09446 - Microeconomics (A-E)

Course Unit Page

Academic Year 2018/2019

Learning outcomes

By the end of the course the students will: - master the basic tools for the study of the behaviour of the main economic agents (consumers, firms, government) and of their interactions in the markets. - know the basic theoretical instruments for the understanding of the redistributive effects of public policies, with particular reference to the Italian case.

Course contents

PART I: INTRODUCTION

Some Economic Fundamentals
The Necessary Analytical Tools

PART II: CONSUMPTION THEORY

Consumer Behaviour
Individual and Market Demand

PART III: FIRM THEORY

Technology and Production
Production Costs

PART IV: PERFECT COMPETITION

Profit Maximation and the Firm's Supply
Analysis of Perfectly Competitive Markets

PART V: MARKET POWER AND STRATEGI INTERACTION

Monopoly, Regulation and Price Discrimination
Oligopoly and Stratetig Interdependence

PART VI: GENERAL EQUILIBRIUM

General Equilibrium in a Pure-Exchange Economy
Equilibrium, Efficiency and Equity

PART VII: EXTERNALITIES AND PUBLIC GOODS

Negative and positive externalities. Environmental pollution and differnt forms of public intervention: pigouvian taxes, standards, fees and transferable emmission permits. Private solutions to market failures and the Coase Theorem. Public Goods.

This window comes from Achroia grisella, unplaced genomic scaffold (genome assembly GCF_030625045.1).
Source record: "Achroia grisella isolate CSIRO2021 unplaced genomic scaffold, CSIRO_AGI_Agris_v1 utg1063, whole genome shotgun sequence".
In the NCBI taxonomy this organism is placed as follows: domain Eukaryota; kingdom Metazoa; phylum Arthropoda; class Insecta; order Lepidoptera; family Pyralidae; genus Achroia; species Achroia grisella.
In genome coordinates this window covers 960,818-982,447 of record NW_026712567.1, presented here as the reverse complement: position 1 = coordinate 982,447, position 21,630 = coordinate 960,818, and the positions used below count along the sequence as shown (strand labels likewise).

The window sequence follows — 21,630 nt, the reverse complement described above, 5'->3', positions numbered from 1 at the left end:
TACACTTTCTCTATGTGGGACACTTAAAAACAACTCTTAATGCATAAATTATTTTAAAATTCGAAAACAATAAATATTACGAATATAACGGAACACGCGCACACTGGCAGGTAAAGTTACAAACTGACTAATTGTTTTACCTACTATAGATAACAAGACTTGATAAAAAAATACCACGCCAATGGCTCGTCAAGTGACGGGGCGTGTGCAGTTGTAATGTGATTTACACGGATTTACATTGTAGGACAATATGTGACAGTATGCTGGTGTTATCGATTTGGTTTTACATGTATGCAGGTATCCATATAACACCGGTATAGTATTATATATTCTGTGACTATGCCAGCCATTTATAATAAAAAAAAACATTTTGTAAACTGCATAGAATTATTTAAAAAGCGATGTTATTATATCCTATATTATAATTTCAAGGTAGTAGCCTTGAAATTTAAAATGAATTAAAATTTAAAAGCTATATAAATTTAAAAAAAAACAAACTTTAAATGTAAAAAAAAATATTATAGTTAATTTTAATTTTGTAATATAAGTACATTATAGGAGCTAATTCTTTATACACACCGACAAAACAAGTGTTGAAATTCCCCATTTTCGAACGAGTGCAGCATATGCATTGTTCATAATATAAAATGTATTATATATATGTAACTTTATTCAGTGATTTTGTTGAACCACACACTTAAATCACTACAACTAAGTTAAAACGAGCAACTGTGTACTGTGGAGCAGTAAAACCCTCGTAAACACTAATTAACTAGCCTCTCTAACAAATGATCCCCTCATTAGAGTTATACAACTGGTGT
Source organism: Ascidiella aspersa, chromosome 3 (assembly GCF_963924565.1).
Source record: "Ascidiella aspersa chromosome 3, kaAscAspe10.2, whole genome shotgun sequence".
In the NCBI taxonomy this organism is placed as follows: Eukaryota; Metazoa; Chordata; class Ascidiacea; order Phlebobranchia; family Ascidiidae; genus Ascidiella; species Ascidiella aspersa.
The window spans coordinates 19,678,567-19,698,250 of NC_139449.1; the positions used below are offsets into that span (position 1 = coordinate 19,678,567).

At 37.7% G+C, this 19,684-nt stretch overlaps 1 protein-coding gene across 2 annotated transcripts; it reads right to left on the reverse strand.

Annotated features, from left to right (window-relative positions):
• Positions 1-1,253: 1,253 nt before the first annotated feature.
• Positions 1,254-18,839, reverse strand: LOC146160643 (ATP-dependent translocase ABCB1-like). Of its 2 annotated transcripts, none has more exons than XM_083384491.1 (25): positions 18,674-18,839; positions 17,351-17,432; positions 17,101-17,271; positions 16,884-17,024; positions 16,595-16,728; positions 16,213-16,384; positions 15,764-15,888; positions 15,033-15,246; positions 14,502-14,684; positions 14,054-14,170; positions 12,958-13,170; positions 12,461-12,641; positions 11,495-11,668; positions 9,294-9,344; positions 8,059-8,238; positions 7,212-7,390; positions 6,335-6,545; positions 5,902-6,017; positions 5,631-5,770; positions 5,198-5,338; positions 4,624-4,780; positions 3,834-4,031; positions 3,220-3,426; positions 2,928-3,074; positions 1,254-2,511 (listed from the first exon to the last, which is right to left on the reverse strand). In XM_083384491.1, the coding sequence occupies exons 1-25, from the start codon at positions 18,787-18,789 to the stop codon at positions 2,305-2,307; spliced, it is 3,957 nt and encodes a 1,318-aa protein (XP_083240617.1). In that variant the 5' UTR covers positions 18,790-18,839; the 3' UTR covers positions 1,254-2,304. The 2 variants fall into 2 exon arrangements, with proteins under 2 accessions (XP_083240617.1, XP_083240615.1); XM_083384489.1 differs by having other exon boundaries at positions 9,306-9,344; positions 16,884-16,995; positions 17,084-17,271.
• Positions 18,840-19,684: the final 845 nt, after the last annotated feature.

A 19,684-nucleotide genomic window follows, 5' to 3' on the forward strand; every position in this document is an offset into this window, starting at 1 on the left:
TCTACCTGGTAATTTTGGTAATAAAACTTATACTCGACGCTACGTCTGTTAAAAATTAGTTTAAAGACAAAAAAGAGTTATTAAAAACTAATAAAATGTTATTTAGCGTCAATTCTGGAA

Readings/Bibliography

Pindyck R.S. e D.L. Rubinfeld (2018), Microeconomics, Pearson-Prentice Hall, 9th edition, Edizione Custom

Teaching methods

Traditional lectures accompanied by a web support available at the site www.matteoalvisi.altervista.org

Assessment methods

The examination aims at verifying the achievement of the following educational objectives:

  • basic knowledge of the theoretical and analytical tools used by economists to study the behaviour of the main economic agents (consumers, firms, government) and their market interaction.
  • knowledge of the main theoretical tools used to understand and evaluate the redistributive effects of public policies.

The examination consists of a 120-minute written test (multiple choice and exercises), marked in thirties, that can be supplemented by an optional oral examination. Students can access the oral examination only after passing the written test (18 points or more). 

The oral examination is approximately 10-15minutes long and may increase/decrease the score of the written examination for a maximum of 3 points.

Teaching tools

A web site for the course is available: www.matteoalvisi.altervista.org. Through this site, students will be able to download the following material: Math Lecture Notes - Course Slides (in .pdf version)  - Weekly Tutorials' Notes and Exercises - Sample tests.
   

Links to further information

http://www.matteoalvisi.altervista.org

Office hours

See the website of Matteo Alvisi